We live in a hugely stressful world and stress is everywhere and to my mind stress is perhaps the single biggest cause of morbidity and mortality and it is unfortunate that our politicians are happy to give millions of pounds to pharamceutical companies to bring wierd and wonderful drugs to treat medical illnesses, they don’t invest at all in strategies to help reduce stress and thereby prevent disease from happening in the first place. And the simple reason for this is that preventing disease is not as profitable as treating disease!

We know stress is hugely inflammatory to the body and most chronic western world illnesses arise from long term chronic inflammation.

This week, I found a very interesting study in the journal of American college of cardiology and this was published in Oct 2014. The lead author is Rachel Lambert and the study was called ‘triggering of symptomatic atrial fibrillation by negative emotion’

95 patients paroxysmal AF were studied.All were in sinus rhythm at the time of enrollment.
They were asked to keep an electronic diary summarising their emotions for the day at the end of each day for a whole year. They were asked to fill in if they had been happy, sad, angry, stressed, impatient, anxious or hungry.
They were given a loop recorder so that they could record their symptoms when they felt that they had gone into Afib and then they were also asked to fill in exactly what their emotions were just before theu developed their symptoms.
Once a month, they were also given a 24 hour tape and every 30 minutes they were asked to fill in how they were feeling.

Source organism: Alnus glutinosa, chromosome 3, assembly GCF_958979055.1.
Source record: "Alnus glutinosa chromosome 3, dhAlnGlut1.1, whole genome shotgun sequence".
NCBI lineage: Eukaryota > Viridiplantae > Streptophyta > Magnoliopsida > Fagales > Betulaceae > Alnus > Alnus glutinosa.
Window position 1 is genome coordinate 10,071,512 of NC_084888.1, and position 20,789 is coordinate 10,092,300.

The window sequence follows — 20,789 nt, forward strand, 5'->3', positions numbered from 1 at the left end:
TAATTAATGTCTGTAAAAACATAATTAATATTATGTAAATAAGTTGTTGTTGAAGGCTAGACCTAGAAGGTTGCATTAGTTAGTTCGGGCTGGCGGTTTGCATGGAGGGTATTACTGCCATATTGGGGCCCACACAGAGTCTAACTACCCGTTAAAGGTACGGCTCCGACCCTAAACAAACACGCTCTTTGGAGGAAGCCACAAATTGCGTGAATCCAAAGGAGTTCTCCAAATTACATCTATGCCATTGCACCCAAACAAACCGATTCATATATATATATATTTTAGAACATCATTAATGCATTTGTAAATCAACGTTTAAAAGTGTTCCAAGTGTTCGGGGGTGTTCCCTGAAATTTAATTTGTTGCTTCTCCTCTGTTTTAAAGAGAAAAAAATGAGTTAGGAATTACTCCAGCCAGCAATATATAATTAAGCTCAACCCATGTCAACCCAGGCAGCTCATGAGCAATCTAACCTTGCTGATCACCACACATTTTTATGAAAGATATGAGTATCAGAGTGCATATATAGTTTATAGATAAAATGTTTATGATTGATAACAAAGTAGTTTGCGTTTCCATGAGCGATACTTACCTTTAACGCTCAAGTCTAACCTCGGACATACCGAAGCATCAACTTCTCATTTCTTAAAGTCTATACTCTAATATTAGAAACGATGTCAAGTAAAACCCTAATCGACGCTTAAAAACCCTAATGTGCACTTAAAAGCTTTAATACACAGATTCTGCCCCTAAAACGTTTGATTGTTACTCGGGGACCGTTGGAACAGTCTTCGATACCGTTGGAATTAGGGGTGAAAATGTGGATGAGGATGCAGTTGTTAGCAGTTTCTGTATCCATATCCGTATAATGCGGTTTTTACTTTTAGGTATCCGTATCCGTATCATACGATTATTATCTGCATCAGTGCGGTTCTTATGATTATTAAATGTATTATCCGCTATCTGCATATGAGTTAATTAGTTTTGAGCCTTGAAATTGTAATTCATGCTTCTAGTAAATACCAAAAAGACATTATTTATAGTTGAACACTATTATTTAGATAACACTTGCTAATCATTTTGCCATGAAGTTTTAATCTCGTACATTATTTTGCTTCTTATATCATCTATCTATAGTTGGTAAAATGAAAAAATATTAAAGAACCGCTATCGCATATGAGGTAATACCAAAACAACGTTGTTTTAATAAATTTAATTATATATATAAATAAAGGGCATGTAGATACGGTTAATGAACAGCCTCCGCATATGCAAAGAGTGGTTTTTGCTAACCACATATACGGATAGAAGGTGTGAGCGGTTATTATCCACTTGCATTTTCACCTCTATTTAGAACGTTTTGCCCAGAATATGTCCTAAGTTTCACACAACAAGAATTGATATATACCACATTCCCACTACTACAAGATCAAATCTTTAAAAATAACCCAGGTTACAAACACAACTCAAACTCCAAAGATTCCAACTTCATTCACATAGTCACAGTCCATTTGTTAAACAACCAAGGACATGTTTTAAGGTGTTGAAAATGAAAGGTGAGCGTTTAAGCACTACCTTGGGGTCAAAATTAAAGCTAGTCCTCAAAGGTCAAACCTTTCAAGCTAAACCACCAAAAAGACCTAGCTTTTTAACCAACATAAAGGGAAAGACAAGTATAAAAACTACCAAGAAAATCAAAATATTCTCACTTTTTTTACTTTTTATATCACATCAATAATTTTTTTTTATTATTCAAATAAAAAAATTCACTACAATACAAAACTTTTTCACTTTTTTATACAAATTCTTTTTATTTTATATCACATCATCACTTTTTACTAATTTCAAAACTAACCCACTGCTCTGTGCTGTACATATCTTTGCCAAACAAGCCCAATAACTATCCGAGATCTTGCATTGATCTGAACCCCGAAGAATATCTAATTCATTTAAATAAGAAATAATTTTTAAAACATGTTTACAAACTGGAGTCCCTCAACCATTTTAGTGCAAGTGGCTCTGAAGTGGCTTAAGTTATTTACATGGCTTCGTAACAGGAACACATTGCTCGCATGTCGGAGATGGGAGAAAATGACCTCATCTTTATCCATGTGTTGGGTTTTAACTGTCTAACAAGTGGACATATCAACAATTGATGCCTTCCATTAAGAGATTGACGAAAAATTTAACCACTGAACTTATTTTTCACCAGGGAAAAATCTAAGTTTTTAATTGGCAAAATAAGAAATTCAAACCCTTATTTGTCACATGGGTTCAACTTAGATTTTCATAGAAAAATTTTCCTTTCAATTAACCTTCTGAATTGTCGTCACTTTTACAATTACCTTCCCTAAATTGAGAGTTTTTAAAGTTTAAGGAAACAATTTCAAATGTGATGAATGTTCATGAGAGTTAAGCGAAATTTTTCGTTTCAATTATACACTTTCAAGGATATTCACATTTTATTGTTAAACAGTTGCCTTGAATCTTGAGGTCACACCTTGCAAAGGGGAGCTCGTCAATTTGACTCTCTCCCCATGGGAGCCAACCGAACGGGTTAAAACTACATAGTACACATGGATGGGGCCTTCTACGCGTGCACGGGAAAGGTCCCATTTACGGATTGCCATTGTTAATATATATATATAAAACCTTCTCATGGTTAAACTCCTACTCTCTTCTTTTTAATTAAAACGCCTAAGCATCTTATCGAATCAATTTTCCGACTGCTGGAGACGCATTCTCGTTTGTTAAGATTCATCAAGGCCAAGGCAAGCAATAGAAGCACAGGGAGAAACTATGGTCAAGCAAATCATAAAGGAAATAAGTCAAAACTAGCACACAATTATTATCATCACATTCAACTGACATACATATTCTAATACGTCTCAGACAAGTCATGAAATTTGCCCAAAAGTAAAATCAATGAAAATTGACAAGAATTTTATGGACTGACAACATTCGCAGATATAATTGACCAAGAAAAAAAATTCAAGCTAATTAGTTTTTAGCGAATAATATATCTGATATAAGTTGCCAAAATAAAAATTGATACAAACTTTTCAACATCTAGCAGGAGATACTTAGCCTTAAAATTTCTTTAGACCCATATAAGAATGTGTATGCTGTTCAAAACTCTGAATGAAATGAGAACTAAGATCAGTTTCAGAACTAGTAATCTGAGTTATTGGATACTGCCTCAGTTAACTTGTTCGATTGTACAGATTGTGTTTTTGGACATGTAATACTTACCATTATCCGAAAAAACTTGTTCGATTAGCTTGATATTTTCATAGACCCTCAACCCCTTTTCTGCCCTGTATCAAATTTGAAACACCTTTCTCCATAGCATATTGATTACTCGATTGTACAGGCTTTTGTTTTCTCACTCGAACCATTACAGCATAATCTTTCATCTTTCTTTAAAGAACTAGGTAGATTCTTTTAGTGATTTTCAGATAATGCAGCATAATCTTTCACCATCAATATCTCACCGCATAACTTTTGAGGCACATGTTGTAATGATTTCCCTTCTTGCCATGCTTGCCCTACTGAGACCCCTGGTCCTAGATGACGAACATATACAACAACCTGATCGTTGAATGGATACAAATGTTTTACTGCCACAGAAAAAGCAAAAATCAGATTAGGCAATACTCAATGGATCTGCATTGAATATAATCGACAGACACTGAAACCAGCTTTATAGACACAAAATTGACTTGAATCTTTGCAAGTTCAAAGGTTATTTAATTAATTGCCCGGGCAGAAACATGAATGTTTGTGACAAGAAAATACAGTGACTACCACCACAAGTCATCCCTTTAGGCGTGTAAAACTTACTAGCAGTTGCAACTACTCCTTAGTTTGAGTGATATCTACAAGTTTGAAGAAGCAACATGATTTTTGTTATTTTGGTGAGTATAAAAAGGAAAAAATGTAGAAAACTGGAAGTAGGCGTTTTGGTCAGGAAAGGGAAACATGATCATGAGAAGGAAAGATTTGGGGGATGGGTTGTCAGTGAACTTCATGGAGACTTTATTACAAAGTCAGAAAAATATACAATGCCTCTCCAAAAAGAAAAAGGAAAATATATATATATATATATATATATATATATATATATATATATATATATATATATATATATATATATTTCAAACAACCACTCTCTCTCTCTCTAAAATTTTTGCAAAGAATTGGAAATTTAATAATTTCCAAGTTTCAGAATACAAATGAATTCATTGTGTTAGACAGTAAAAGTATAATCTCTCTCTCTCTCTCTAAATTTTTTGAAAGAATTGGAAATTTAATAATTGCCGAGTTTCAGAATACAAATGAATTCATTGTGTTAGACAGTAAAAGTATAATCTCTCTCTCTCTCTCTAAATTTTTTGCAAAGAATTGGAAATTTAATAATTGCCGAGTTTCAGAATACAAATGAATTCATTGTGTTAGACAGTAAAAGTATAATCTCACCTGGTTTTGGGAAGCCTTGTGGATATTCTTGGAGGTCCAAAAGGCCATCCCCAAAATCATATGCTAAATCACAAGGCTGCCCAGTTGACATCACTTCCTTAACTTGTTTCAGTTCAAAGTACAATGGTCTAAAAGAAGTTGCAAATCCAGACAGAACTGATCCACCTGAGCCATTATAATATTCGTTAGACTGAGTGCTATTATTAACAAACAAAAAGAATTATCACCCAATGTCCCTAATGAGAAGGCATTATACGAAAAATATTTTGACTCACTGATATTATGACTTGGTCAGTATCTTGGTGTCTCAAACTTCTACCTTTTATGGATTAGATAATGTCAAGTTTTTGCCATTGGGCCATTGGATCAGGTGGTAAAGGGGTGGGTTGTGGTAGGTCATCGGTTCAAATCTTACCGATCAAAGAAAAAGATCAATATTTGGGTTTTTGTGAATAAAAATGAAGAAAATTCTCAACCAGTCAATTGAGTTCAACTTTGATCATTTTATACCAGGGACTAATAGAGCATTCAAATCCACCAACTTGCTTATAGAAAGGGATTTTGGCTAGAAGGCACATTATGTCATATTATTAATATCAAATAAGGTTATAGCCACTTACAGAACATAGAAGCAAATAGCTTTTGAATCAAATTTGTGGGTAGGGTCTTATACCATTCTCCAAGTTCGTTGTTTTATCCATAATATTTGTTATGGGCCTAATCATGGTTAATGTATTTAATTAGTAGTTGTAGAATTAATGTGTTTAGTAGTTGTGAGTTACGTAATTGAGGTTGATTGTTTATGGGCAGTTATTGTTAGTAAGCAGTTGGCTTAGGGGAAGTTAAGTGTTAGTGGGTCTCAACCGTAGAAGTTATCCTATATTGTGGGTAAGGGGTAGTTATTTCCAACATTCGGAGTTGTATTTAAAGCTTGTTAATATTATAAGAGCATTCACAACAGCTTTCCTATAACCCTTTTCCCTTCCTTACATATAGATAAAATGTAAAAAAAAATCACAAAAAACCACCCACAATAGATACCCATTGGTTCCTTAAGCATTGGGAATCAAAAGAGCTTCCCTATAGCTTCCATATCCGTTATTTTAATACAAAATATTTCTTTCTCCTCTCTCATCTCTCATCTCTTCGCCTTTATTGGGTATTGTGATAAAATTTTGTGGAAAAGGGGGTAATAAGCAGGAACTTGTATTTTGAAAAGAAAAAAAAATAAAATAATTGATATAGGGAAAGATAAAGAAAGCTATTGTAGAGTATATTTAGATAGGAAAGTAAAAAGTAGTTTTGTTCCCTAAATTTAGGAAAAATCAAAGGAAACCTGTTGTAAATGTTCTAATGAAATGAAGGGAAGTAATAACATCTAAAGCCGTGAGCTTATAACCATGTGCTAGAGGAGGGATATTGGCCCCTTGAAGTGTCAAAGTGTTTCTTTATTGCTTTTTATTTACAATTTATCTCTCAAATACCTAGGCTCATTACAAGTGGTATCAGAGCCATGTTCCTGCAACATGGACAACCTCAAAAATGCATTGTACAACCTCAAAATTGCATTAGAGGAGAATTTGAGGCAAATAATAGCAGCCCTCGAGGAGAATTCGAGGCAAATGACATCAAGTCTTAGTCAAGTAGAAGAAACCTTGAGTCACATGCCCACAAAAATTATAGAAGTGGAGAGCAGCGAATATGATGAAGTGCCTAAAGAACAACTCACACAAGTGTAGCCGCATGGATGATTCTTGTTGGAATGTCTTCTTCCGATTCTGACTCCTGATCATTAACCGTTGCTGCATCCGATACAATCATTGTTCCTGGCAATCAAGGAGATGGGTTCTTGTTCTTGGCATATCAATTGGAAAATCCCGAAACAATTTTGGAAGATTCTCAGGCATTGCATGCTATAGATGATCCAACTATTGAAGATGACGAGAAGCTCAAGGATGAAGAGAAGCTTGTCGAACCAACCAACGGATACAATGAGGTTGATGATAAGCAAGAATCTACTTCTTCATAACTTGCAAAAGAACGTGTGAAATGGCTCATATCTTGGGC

So the researchers then used the result to compare 2 things:
Did emotional status influence whether you had an Afib attack on the same day?
Did emotional status on the day before impact on whether you had an Afib attack the next day?

The results were amazingly interesting!

Stress, Anxiety and sadness and anger all increased the likelihood of Afib
Happiness was incredibly protective
In fact the likelihood of AF events was 85% lower after reports of happiness!

They also found that if the patient had reported being stressed or angry the day before then this almost doubled the likelihood of AF on the following day. The more the stress the more likely an episode of AF!

So in summary this study very elegantly showed that negative emotion can trigger Afib.

And this is why i think that being mindful of the huge negative impact that stress can have on our health is so important and giving priority to those aspects of your life that genuinely give you happiness and destress you is a very worthwhile investment.

Here are some more videos on the subject of Afib

Also if you would like to speak with me please come and join me on my facebook page (yorkcardiology1), my website is www.yorkcardiology.co.uk and my twitter id is yorkcardiology.